In honor of !!con, I was trying to think of programming-relevant uses of double exclamation marks. Other than denoting the end of a particularly funny programming joke (for example, a mangled homage to a famous paper), it seemed the best place to look might be in the world of double factorials. As it turns out, that wasn't as fruitful as I'd hoped, but I learned something interesting on the way to finding that out, and here it is.

# TL;DR

You can learn interesting things about the order of complexity of an algorithm without knowing anything about how it works.

# Informational entropy

In statistical mechanics, the entropy $S$ of a physical system that can exist in any of multiple states $i$, with probability $p_i$ is

$$S = - k_B \sum_i p_i \ln p_i$$

where $k_B$ is the Boltzmann constant. If you're not a physics person, don't worry about $k_B$, or about why it turns out that this is the same entropy that relates temperature $T$ to work $Q$:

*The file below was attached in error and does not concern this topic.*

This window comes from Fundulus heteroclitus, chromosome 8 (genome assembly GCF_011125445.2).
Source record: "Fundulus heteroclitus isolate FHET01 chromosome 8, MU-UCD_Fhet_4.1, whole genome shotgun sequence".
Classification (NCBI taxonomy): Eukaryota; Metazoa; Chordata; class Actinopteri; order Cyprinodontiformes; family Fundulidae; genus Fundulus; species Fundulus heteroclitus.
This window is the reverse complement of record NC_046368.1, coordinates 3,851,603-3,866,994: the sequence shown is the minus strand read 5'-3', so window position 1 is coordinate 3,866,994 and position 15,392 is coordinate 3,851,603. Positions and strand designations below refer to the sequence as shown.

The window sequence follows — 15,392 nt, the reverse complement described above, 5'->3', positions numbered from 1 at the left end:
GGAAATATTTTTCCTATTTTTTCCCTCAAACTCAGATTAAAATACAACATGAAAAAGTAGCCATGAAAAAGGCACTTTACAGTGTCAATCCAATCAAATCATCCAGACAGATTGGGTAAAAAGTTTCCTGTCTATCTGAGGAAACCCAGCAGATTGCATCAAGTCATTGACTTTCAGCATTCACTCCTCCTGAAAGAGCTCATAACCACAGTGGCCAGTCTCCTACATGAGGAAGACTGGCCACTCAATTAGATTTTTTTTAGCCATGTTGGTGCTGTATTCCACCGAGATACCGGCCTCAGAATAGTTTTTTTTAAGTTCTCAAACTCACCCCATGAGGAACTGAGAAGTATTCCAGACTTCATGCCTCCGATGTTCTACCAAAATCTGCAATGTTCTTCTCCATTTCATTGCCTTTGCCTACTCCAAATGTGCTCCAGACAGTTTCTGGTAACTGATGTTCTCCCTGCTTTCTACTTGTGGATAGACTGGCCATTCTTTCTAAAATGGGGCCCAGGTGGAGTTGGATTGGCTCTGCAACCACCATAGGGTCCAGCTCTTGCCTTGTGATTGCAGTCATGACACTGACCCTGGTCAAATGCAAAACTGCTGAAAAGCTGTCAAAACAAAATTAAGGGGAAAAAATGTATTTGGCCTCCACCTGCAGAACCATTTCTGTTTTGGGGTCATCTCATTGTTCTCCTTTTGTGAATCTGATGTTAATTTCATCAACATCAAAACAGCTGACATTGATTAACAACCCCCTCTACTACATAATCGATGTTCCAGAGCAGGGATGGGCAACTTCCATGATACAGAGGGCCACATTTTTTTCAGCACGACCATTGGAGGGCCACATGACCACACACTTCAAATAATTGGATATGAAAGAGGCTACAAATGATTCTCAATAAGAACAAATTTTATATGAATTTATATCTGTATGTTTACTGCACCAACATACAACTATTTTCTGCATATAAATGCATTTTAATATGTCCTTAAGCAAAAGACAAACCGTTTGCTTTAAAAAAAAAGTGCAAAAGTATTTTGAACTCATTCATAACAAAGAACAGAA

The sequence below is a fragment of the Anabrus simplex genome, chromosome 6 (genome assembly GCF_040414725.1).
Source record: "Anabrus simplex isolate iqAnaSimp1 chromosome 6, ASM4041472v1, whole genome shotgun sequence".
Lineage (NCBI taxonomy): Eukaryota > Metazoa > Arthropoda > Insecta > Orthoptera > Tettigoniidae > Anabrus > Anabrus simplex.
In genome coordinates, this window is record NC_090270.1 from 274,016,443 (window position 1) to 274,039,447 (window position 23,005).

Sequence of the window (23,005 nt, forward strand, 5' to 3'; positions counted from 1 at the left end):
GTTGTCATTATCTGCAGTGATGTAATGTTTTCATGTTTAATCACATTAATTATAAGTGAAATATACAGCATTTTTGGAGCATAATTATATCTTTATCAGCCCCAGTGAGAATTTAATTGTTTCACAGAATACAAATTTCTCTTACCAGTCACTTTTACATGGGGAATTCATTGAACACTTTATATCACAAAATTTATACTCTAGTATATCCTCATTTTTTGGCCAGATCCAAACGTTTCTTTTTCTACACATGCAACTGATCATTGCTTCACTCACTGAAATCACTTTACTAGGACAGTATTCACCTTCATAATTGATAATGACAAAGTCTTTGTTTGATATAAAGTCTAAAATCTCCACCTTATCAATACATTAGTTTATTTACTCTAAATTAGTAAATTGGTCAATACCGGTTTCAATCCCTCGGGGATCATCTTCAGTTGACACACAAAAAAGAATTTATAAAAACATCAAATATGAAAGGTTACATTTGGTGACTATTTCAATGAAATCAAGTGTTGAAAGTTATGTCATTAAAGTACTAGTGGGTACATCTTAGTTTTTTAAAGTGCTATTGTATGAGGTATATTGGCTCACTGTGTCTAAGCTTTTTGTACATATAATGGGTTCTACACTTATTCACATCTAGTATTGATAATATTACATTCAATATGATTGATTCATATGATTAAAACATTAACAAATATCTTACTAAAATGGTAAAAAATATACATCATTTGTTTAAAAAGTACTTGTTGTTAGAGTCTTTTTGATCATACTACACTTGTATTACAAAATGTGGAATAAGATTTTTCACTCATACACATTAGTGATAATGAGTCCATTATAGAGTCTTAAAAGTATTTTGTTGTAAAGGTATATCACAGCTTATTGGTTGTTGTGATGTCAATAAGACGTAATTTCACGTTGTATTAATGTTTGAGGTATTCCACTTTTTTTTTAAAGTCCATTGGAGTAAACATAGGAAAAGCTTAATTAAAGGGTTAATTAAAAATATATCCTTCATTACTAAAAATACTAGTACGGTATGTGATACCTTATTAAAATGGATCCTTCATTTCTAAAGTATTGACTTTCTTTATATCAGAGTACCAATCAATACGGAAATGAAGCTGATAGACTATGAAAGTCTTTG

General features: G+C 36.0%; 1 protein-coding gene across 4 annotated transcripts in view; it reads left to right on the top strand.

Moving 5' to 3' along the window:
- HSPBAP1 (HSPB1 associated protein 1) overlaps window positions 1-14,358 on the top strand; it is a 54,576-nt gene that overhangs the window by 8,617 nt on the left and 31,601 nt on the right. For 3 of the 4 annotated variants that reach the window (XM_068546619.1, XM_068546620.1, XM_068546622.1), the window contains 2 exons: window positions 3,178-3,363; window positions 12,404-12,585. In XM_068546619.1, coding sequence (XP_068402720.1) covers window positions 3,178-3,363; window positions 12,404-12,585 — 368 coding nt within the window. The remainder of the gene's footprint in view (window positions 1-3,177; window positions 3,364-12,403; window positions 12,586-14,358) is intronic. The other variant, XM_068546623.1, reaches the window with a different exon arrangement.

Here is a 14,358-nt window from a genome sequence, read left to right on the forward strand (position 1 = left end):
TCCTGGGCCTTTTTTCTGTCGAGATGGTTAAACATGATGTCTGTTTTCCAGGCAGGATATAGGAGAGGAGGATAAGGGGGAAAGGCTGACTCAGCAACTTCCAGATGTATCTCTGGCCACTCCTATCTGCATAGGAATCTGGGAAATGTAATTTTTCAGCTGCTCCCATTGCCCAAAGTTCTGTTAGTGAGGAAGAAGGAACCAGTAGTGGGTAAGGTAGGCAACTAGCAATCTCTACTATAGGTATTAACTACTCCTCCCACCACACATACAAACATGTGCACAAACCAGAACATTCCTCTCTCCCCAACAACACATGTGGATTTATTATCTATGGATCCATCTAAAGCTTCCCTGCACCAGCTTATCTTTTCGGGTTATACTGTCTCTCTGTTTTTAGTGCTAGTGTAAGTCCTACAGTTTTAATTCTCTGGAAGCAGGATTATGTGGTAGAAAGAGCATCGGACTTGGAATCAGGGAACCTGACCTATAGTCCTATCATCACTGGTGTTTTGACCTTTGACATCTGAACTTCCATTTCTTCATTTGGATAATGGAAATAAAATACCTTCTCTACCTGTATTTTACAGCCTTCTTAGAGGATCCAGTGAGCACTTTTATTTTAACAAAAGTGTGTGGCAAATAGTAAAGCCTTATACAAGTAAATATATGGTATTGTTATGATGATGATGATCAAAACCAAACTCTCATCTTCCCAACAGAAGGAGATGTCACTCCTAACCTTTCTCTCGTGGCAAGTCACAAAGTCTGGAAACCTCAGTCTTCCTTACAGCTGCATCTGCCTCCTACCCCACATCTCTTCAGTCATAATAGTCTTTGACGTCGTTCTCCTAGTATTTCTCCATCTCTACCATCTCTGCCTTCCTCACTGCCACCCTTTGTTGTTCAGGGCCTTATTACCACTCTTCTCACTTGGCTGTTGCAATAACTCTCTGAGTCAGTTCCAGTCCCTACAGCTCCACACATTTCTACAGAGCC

$$\delta Q = T \delta S$$

This thermodynamic relationship tells us that the amount of work you have to do to move a smidgen of entropy $\delta S$ around is proportional to $\delta S$.

Claude Shannon defined informational entropy for a variable with multiple discrete values $i$ that it can assume with probability $p_i$ in almost the same way,

$$S = - \sum_i p_i \log p_i$$

the difference being a trivial multiplicative constant, since we're not specific about the base of the $\log$, and we've dropped the Boltzmann constant (which is an artifact of the units we use to measure energy).